Telehash Node Runners in Egypt

kinlane-productions2 I’m learning more about distributed technologies like TeleHash and Kademlia and matching with other wireless infrastructure knowledge I have. Telling in fictional stories helps me apply and understand in my brain. Here is one story from Egypt.

My name is James, I’m from London. I’m in Cairo, Egypt working for an NGO distributing food, watter and other supplies. Even as efficient as our operations can be, I find myself sitting in the alley behind our temporary facility most of the time reading. I can’t use my cell phone or my laptop, so I’m reading a paper I found.

I notice a young man, maybe 19 years old run into the alley with a backpack, he’s wearing shades and a dark hoodie. Obviously trying to avoid attention. People watching is something I enjoy about my work.

He’s drinking water and looking up at rooftops, up and down the alley. After a few moments he approaches me, and hits me up for a smoke. I give him one, then hesitantly ask him what is story his.

He says he’s a TeleHash node runner.

Confused I ask, what the fuck is a Telehash node runner?

My backpack is setup with a small server, battery pack and ability to connect to wireless networks. The server is setup to be a TeleHash switch, which is a wire protocol for sending and receiving small bits of data. My job is to run around with this backpack and not get caught. I stay in the field for 36 hours max, then I have to go back to a “power station” for new batteries for my server.

What kind of messages are sent through your backpack?

I don’t know. It could be anything. It could be small bits of encrypted messages, it could be links to file locations, it could a link to just about anything. Its just my job to send / receive the small transmissions.

Where do you find wireless networks? I haven’t been on the Internet in days, where are you finding wifi?

kinlane-productions2 I get wifi from last mile runners, they have a similar job as mine. The run around with backpacks that are configured to create hotspots. They receive last mile Internet feeds through line of site connections which they find by being on roof tops on in high places, and convert these into wifi cells. The wifi cells don’t have a visible SSID, so unless you know about them you won’t find them. My TeleHash node server is setup to look for specific wifi frequency and SSID to connect. A TeleHash node runners job is to be mobile then find safe spots they can setup to send and receive messages. A last mile runner’s job is to run around find safe spots they can set up and receive line of site Internet and broadcast wifi hotspots us node runners, and others can use.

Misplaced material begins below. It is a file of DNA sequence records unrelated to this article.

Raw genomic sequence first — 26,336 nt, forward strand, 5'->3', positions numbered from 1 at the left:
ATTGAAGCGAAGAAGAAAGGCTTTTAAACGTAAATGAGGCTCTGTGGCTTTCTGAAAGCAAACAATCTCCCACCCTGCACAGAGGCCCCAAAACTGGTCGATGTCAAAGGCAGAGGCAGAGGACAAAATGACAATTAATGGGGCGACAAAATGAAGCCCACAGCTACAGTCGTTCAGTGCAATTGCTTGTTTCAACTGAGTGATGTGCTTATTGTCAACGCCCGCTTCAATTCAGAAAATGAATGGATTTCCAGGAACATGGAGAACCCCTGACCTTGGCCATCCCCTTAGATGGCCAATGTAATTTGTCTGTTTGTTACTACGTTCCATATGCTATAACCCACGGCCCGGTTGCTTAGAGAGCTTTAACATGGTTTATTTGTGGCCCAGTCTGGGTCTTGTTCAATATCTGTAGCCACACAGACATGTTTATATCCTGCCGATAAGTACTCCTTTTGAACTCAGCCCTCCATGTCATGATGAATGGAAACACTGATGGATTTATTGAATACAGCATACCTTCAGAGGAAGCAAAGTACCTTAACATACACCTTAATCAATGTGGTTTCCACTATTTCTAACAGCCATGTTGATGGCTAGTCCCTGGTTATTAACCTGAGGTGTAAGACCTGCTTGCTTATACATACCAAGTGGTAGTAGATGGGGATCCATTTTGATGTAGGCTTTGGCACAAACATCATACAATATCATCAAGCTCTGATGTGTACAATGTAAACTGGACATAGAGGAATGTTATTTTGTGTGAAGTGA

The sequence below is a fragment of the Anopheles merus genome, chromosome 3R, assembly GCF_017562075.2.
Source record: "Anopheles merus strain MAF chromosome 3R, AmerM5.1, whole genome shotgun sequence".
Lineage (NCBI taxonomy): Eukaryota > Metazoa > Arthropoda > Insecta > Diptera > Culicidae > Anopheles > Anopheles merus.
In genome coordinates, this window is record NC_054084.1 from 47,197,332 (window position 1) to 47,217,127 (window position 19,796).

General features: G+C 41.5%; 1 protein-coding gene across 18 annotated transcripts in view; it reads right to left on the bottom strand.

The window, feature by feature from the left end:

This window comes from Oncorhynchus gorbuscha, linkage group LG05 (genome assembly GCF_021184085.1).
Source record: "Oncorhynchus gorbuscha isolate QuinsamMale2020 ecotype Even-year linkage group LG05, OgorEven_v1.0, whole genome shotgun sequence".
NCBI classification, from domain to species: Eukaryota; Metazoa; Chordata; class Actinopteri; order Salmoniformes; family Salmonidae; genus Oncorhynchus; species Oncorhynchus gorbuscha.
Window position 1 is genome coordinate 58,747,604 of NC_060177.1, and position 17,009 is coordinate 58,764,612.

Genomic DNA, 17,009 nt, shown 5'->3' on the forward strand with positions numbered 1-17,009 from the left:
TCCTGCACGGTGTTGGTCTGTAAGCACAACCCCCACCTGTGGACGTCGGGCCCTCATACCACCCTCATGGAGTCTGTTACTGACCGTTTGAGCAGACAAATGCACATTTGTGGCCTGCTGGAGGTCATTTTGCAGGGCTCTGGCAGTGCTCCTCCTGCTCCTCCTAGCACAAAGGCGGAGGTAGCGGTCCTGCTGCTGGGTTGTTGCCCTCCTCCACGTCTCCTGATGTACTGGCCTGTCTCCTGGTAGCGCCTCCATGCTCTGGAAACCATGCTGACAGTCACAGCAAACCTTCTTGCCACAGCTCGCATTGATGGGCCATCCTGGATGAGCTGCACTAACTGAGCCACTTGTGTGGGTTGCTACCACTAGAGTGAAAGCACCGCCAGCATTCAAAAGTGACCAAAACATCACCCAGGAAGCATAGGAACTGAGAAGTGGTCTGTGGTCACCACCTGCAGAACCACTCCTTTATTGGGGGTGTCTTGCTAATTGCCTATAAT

What other people are there?

There are potentially hundreds of other content people that are given hand-helds for taking pictures and videos and just reporting on whats going on. Some people just send information and some people just receive instructions or logistics. where do the last mile runners get their Internet?

They are constantly on the look of for metropolitan area network (MAN) nodes. These are larger installations primary vehicle based that roam around the mountains and hilltops out side of the city. They require a lot more power and receive line of site broadband from other MAN nodes up to 40 miles away or eventually a fixed broadband provider connected to fiber or other physical or satellite Internet.

It may take multiple MAN nodes on hilltops to bridge to Banha, Tanta or maybe all the way to the coast at Alexandria. We may have hundreds of vehicles creating several redundant Internet backbones from where-ever the nearest Internet provider might be. Could be an ISP in Egypt flying under radar, across the border in Israel or could be a ship in the Mediterranean that is rebroadcasting a satellite feed.

I’m not trained all those operations. My job is to run around the city and make sure my TeleHash node sends and receives as many messages as it can. I’m just one node in a larger vision to keep information flowing in an area where the Internet has been cut-off or is not available.